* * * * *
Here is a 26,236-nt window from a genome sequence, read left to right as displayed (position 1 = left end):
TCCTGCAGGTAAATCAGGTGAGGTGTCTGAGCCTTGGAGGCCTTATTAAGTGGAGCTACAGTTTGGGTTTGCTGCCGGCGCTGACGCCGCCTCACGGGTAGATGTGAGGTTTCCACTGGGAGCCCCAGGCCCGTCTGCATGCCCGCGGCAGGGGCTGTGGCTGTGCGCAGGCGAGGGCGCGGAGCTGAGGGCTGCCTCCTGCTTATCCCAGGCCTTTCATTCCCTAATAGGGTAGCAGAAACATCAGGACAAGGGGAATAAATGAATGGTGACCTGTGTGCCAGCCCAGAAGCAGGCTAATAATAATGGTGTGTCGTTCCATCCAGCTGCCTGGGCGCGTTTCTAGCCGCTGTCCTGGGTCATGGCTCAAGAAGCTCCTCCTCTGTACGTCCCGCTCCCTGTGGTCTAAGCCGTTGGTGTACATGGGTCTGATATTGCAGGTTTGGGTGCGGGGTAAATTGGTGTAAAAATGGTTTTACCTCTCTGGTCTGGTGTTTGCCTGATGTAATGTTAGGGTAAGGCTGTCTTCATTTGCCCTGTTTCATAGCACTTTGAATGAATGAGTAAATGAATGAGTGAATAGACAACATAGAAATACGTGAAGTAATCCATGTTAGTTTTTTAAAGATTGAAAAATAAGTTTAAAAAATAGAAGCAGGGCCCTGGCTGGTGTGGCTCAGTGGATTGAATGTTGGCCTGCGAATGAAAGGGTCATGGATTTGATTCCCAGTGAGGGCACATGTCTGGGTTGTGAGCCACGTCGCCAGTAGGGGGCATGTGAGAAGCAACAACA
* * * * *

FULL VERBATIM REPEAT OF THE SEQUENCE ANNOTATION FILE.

Here is a 26,236-nt window from a genome sequence, read left to right as displayed (position 1 = left end):
TCCTGCAGGTAAATCAGGTGAGGTGTCTGAGCCTTGGAGGCCTTATTAAGTGGAGCTACAGTTTGGGTTTGCTGCCGGCGCTGACGCCGCCTCACGGGTAGATGTGAGGTTTCCACTGGGAGCCCCAGGCCCGTCTGCATGCCCGCGGCAGGGGCTGTGGCTGTGCGCAGGCGAGGGCGCGGAGCTGAGGGCTGCCTCCTGCTTATCCCAGGCCTTTCATTCCCTAATAGGGTAGCAGAAACATCAGGACAAGGGGAATAAATGAATGGTGACCTGTGTGCCAGCCCAGAAGCAGGCTAATAATAATGGTGTGTCGTTCCATCCAGCTGCCTGGGCGCGTTTCTAGCCGCTGTCCTGGGTCATGGCTCAAGAAGCTCCTCCTCTGTACGTCCCGCTCCCTGTGGTCTAAGCCGTTGGTGTACATGGGTCTGATATTGCAGGTTTGGGTGCGGGGTAAATTGGTGTAAAAATGGTTTTACCTCTCTGGTCTGGTGTTTGCCTGATGTAATGTTAGGGTAAGGCTGTCTTCATTTGCCCTGTTTCATAGCACTTTGAATGAATGAGTAAATGAATGAGTGAATAGACAACATAGAAATACGTGAAGTAATCCATGTTAGTTTTTTAAAGATTGAAAAATAAGTTTAAAAAATAGAAGCAGGGCCCTGGCTGGTGTGGCTCAGTGGATTGAATGTTGGCCTGCGAATGAAAGGGTCATGGATTTGATTCCCAGTGAGGGCACATGTCTGGGTTGTGAGCCACGTCGCCAGTAGGGGGCATGTGAGAAGCAACAACA